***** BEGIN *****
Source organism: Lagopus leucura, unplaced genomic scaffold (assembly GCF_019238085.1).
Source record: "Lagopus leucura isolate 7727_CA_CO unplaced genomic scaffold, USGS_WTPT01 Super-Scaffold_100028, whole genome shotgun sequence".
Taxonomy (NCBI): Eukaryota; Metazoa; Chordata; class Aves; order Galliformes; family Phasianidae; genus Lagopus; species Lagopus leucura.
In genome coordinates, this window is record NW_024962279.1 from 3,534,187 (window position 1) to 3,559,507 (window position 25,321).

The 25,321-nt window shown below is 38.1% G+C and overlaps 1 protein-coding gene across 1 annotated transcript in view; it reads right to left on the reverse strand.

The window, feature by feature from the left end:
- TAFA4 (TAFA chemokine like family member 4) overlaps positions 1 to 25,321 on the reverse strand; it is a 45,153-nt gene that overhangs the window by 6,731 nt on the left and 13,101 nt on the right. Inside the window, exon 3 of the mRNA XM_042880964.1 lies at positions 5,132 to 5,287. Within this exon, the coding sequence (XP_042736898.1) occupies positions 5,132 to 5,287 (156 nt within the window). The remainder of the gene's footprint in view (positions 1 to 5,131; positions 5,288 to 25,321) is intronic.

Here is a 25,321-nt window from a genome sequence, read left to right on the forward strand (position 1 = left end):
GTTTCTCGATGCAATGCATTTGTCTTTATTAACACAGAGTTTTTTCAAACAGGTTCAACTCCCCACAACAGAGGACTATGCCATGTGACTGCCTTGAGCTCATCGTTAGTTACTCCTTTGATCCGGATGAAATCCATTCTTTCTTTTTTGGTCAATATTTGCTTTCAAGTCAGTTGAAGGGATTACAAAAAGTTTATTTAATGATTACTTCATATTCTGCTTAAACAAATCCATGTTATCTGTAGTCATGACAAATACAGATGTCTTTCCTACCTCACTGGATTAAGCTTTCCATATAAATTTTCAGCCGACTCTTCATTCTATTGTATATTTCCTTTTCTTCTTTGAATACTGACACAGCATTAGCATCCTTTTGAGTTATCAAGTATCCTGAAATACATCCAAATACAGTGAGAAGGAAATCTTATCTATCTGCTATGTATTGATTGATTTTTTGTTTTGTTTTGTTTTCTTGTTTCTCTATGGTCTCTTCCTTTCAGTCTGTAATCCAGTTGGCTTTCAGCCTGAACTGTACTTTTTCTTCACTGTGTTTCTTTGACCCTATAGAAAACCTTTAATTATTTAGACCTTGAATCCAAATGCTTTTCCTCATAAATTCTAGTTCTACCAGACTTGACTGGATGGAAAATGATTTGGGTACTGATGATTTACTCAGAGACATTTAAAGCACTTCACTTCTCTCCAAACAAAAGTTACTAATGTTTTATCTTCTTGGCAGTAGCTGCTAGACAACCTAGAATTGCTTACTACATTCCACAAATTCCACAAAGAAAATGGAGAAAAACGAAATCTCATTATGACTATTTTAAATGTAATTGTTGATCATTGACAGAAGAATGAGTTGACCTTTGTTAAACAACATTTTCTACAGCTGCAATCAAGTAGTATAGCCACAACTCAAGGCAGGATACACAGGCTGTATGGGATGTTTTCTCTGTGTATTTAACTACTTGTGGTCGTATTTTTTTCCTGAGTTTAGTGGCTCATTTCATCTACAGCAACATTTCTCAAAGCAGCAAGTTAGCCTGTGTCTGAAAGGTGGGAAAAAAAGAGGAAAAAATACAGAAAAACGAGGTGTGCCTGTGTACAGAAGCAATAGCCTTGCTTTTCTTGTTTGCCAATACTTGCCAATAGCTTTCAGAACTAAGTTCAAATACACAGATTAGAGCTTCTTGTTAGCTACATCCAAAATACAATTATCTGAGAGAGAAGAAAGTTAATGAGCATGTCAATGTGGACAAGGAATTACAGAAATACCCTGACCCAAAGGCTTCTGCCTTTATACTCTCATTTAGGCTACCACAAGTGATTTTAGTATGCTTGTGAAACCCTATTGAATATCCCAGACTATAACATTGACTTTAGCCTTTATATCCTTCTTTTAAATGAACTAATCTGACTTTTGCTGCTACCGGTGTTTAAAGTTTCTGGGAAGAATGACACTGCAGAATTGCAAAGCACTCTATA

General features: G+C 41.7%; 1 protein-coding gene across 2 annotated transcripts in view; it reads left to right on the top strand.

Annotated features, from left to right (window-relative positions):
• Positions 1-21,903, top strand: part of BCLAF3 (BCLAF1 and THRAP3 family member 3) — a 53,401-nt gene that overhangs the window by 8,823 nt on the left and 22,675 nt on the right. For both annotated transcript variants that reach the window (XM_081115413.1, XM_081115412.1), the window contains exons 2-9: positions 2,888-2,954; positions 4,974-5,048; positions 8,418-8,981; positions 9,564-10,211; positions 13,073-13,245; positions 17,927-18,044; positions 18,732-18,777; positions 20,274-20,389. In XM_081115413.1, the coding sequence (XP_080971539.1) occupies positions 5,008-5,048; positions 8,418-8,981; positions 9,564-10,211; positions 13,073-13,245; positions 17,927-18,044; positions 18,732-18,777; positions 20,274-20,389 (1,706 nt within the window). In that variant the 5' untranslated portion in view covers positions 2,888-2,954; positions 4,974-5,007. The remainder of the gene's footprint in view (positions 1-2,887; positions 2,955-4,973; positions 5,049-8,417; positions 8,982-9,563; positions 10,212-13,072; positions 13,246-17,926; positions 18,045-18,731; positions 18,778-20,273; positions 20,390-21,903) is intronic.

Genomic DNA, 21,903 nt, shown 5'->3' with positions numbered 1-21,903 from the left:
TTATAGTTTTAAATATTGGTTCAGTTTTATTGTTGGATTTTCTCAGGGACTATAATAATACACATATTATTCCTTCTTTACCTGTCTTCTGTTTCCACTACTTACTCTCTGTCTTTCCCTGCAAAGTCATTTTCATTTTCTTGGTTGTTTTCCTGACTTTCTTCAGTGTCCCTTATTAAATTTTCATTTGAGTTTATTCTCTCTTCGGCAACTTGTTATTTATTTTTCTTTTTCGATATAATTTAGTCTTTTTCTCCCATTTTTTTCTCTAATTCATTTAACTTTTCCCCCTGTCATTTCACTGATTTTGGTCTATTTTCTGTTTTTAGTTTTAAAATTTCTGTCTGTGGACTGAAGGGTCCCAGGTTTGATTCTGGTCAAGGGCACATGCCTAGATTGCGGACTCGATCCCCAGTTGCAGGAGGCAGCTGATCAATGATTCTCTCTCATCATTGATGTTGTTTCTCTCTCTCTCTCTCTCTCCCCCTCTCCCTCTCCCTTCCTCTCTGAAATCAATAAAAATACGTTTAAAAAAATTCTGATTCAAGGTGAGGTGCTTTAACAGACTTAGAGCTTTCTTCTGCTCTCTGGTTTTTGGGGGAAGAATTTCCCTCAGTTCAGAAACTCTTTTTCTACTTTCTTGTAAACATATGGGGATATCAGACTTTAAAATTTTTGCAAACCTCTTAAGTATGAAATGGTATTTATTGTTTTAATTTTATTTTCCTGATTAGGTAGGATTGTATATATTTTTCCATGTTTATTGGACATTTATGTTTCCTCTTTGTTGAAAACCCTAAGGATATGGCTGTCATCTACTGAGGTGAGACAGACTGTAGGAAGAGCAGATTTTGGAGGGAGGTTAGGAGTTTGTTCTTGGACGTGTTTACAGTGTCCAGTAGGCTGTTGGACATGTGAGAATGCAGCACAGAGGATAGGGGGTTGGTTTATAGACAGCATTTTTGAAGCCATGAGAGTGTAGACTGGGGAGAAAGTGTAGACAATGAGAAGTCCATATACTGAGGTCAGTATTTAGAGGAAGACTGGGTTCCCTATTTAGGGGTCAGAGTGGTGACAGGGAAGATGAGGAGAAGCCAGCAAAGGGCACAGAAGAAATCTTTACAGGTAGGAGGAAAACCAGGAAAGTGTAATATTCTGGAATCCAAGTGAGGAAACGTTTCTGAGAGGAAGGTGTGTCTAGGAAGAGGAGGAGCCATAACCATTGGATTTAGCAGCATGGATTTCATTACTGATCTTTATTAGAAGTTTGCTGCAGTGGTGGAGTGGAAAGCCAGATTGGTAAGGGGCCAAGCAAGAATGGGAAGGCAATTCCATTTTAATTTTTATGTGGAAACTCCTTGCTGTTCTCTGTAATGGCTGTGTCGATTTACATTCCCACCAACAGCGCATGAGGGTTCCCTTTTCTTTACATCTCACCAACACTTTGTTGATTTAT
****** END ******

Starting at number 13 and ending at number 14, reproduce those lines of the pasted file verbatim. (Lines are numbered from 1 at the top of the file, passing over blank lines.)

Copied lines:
Genomic DNA, 21,903 nt, shown 5'->3' with positions numbered 1-21,903 from the left:
TTATAGTTTTAAATATTGGTTCAGTTTTATTGTTGGATTTTCTCAGGGACTATAATAATACACATATTATTCCTTCTTTACCTGTCTTCTGTTTCCACTACTTACTCTCTGTCTTTCCCTGCAAAGTCATTTTCATTTTCTTGGTTGTTTTCCTGACTTTCTTCAGTGTCCCTTATTAAATTTTCATTTGAGTTTATTCTCTCTTCGGCAACTTGTTATTTATTTTTCTTTTTCGATATAATTTAGTCTTTTTCTCCCATTTTTTTCTCTAATTCATTTAACTTTTCCCCCTGTCATTTCACTGATTTTGGTCTATTTTCTGTTTTTAGTTTTAAAATTTCTGTCTGTGGACTGAAGGGTCCCAGGTTTGATTCTGGTCAAGGGCACATGCCTAGATTGCGGACTCGATCCCCAGTTGCAGGAGGCAGCTGATCAATGATTCTCTCTCATCATTGATGTTGTTTCTCTCTCTCTCTCTCTCTCCCCCTCTCCCTCTCCCTTCCTCTCTGAAATCAATAAAAATACGTTTAAAAAAATTCTGATTCAAGGTGAGGTGCTTTAACAGACTTAGAGCTTTCTTCTGCTCTCTGGTTTTTGGGGGAAGAATTTCCCTCAGTTCAGAAACTCTTTTTCTACTTTCTTGTAAACATATGGGGATATCAGACTTTAAAATTTTTGCAAACCTCTTAAGTATGAAATGGTATTTATTGTTTTAATTTTATTTTCCTGATTAGGTAGGATTGTATATATTTTTCCATGTTTATTGGACATTTATGTTTCCTCTTTGTTGAAAACCCTAAGGATATGGCTGTCATCTACTGAGGTGAGACAGACTGTAGGAAGAGCAGATTTTGGAGGGAGGTTAGGAGTTTGTTCTTGGACGTGTTTACAGTGTCCAGTAGGCTGTTGGACATGTGAGAATGCAGCACAGAGGATAGGGGGTTGGTTTATAGACAGCATTTTTGAAGCCATGAGAGTGTAGACTGGGGAGAAAGTGTAGACAATGAGAAGTCCATATACTGAGGTCAGTATTTAGAGGAAGACTGGGTTCCCTATTTAGGGGTCAGAGTGGTGACAGGGAAGATGAGGAGAAGCCAGCAAAGGGCACAGAAGAAATCTTTACAGGTAGGAGGAAAACCAGGAAAGTGTAATATTCTGGAATCCAAGTGAGGAAACGTTTCTGAGAGGAAGGTGTGTCTAGGAAGAGGAGGAGCCATAACCATTGGATTTAGCAGCATGGATTTCATTACTGATCTTTATTAGAAGTTTGCTGCAGTGGTGGAGTGGAAAGCCAGATTGGTAAGGGGCCAAGCAAGAATGGGAAGGCAATTCCATTTTAATTTTTATGTGGAAACTCCTTGCTGTTCTCTGTAATGGCTGTGTCGATTTACATTCCCACCAACAGCGCATGAGGGTTCCCTTTTCTTTACATCTCACCAACACTTTGTTGATTTAT